There’s been a bunch of hype around James Murphy’s project. It’s not often a dance offshoot gets shot to the top of the “Indy” favorite lists. But the last few years have been a perfect storm for electronica (witness The Knife crowned king of Pitchfork’s 2006 list), a resurgence and rediscovering of old sounds that were thought buried. In a way, LCD Soundsystem is a reaction against the over-produced trancey sounds that have become staples of European electronica, the whooshing blends and rushes, the lack of harsh synth tones. Murphy embraces them in Sound of Silver. Then there’s Murphy’s voice. At times, it’s a cold moan (Get Innocuous, Sound of Silver), quirky disco-punk (Time to Get Away, North American Scum), or an honest lucid anthem (All My Friends). Which, by the way, is probably the best song of 2007. They’re up for a Grammy.
8. Band of Horses – Cease to Begin
Like National’s Boxer, I was initially disappointed with Cease to Begin. I thought it literally lived up the title and never really got started. Even the opener – Is There a Ghost, never answers the posed question, building up the amplification then puttering out. The rest of the record is a sullen lullaby. Band of Horses has always had southern rock sensibilities. Ben Bridewell’s heartfelt vocals match that aesthetic, lyrics about dogs and small towns, weddings and rivers. Bridewell made a conscious decision to move away from the overwrought barn-burners like Funeral, despite the corporate paychecks it’s cut him. Instead he’s slowed it down, explored twangy alt-country (Window Blues, Marry Song) and mellowed into tender farewells (Detlef schrempf). And once you get used to it, there’s still some energetic guitar rock under it all (Ode to LRC, Islands on the Coast).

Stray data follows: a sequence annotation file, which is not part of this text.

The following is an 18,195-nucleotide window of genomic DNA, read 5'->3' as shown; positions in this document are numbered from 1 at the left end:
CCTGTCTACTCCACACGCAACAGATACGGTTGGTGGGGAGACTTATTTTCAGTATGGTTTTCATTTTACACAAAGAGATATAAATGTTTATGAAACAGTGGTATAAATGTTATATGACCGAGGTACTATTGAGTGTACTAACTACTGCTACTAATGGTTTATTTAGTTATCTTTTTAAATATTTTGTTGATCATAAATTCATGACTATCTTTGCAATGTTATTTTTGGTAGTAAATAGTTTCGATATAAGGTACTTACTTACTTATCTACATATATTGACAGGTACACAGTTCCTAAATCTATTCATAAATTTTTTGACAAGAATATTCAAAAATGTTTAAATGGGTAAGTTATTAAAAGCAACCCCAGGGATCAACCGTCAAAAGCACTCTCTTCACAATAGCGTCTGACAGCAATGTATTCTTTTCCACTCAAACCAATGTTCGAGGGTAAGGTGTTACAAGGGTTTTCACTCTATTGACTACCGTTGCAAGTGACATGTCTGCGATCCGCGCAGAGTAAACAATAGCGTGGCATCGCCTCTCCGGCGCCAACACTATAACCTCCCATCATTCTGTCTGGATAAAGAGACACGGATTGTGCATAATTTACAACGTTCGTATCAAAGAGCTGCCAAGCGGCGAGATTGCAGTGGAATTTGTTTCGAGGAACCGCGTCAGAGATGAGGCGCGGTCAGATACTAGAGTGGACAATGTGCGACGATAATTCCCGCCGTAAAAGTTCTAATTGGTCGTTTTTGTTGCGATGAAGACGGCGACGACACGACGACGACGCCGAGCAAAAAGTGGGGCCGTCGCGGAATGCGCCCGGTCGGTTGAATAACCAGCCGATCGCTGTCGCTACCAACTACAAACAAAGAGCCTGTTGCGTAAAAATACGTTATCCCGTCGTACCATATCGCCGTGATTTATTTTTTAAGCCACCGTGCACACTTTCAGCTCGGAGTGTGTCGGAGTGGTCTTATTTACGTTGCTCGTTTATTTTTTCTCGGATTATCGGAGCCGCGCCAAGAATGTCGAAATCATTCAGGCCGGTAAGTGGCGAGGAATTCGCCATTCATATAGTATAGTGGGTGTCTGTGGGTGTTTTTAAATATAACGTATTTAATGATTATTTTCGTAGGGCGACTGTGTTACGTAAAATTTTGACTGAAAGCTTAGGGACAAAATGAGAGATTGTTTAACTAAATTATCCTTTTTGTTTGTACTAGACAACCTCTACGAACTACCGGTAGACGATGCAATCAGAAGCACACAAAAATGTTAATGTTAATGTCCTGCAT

9. Iron & Wine – The Shepherd’s Dog
Just as “Indy” has embraced electronic music in recent years, folk and bluegrass have also entered the fold. Iron & Wine, the stage name of songwriter Sam Beam, is one of the new standouts. Shepherd’s Dog brings a lot to the table, mixing staple folk ballad structures with well-written lyrics and original instrumentation. The tempo’s been upped from some of his earlier stuff, injected with bluesy sounds reminiscent of Led Zeppelin (White Tooth Man, House By the Sea). In some songs Beam’s breathy voice even goes under the mixer (Carousel), distorted like early Black Sabbath. Even the standard bluegrass templates are well done (Resurrection Fern). I also like how the guy has embraced the digital format, online distribution, even some synthesized tweaks and tones (Arms of a Thief), all while staying true to his sound.
10. Menomena – Friend and Foe
Menomena are a talented band made more so by clever uses of technology. On the surface, they come off as your standard rock ensemble, supplemented with saxophone and piano. Then you realize its only three guys and wonder how they pull it off. Their trick is a cool gadget (Deeler) that records and plays back samples in real time. A few other bands are experimenting with this (Battles). There’s a giddy energy to their songs, employing whistles, wide acoustical shifts, dramatic pauses and tempo changes. All this coupled with the vocals (the three distribute this responsibility as well), a clear high tenor that perfectly offsets the dirty saxophone blurts. I’ve heard these guys put on a great live show.
Runners Up: Just not enough room to give everyone props.
Battles – Mirrored
Blonde Redhead – 23
Explosions in the Sky – All the Sudden I Miss Everyone
Let Downs: I blame the jump to major labels. You can hear the shiny plastic gloss on top of what was once awesome indy rock.
Interpol – Our Love to Admire
Rilo Kiley – Under the Blacklight